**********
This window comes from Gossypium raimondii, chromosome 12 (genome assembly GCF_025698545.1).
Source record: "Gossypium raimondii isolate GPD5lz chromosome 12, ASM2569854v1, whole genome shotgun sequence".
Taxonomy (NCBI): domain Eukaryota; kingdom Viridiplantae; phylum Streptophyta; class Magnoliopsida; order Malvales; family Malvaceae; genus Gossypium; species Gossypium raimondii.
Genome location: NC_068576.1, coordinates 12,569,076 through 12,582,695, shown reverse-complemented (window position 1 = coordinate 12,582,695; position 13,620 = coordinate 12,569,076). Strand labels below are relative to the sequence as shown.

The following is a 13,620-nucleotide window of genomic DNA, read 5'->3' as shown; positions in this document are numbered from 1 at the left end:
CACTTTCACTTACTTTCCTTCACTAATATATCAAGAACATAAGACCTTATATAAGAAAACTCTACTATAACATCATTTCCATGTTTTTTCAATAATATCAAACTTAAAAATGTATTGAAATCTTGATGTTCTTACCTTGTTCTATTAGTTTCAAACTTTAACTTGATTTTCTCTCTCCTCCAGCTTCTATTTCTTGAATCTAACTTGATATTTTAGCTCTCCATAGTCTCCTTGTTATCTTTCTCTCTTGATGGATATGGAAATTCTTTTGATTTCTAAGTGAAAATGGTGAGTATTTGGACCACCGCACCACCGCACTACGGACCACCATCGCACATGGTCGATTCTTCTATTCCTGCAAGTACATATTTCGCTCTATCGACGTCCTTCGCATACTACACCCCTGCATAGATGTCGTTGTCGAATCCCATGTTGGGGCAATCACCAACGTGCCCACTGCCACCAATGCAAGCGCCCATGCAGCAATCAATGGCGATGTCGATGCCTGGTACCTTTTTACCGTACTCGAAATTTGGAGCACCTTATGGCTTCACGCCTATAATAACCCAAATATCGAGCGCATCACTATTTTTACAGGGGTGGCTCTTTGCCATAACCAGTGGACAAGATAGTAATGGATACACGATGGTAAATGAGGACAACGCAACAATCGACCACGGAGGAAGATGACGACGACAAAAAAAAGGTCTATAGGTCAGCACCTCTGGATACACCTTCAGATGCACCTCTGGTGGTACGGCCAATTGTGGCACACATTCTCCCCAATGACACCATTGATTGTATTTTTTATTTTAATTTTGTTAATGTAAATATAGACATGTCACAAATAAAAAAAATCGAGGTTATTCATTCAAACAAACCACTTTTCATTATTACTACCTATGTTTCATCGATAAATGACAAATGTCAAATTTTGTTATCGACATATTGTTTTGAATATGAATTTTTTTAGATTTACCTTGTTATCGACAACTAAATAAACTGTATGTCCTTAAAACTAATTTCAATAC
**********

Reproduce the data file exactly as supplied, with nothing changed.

This window comes from Gossypium raimondii, chromosome 12 (genome assembly GCF_025698545.1).
Source record: "Gossypium raimondii isolate GPD5lz chromosome 12, ASM2569854v1, whole genome shotgun sequence".
Taxonomy (NCBI): domain Eukaryota; kingdom Viridiplantae; phylum Streptophyta; class Magnoliopsida; order Malvales; family Malvaceae; genus Gossypium; species Gossypium raimondii.
Genome location: NC_068576.1, coordinates 12,569,076 through 12,582,695, shown reverse-complemented (window position 1 = coordinate 12,582,695; position 13,620 = coordinate 12,569,076). Strand labels below are relative to the sequence as shown.

The following is a 13,620-nucleotide window of genomic DNA, read 5'->3' as shown; positions in this document are numbered from 1 at the left end:
CACTTTCACTTACTTTCCTTCACTAATATATCAAGAACATAAGACCTTATATAAGAAAACTCTACTATAACATCATTTCCATGTTTTTTCAATAATATCAAACTTAAAAATGTATTGAAATCTTGATGTTCTTACCTTGTTCTATTAGTTTCAAACTTTAACTTGATTTTCTCTCTCCTCCAGCTTCTATTTCTTGAATCTAACTTGATATTTTAGCTCTCCATAGTCTCCTTGTTATCTTTCTCTCTTGATGGATATGGAAATTCTTTTGATTTCTAAGTGAAAATGGTGAGTATTTGGACCACCGCACCACCGCACTACGGACCACCATCGCACATGGTCGATTCTTCTATTCCTGCAAGTACATATTTCGCTCTATCGACGTCCTTCGCATACTACACCCCTGCATAGATGTCGTTGTCGAATCCCATGTTGGGGCAATCACCAACGTGCCCACTGCCACCAATGCAAGCGCCCATGCAGCAATCAATGGCGATGTCGATGCCTGGTACCTTTTTACCGTACTCGAAATTTGGAGCACCTTATGGCTTCACGCCTATAATAACCCAAATATCGAGCGCATCACTATTTTTACAGGGGTGGCTCTTTGCCATAACCAGTGGACAAGATAGTAATGGATACACGATGGTAAATGAGGACAACGCAACAATCGACCACGGAGGAAGATGACGACGACAAAAAAAAGGTCTATAGGTCAGCACCTCTGGATACACCTTCAGATGCACCTCTGGTGGTACGGCCAATTGTGGCACACATTCTCCCCAATGACACCATTGATTGTATTTTTTATTTTAATTTTGTTAATGTAAATATAGACATGTCACAAATAAAAAAAATCGAGGTTATTCATTCAAACAAACCACTTTTCATTATTACTACCTATGTTTCATCGATAAATGACAAATGTCAAATTTTGTTATCGACATATTGTTTTGAATATGAATTTTTTTAGATTTACCTTGTTATCGACAACTAAATAAACTGTATGTCCTTAAAACTAATTTCAATAC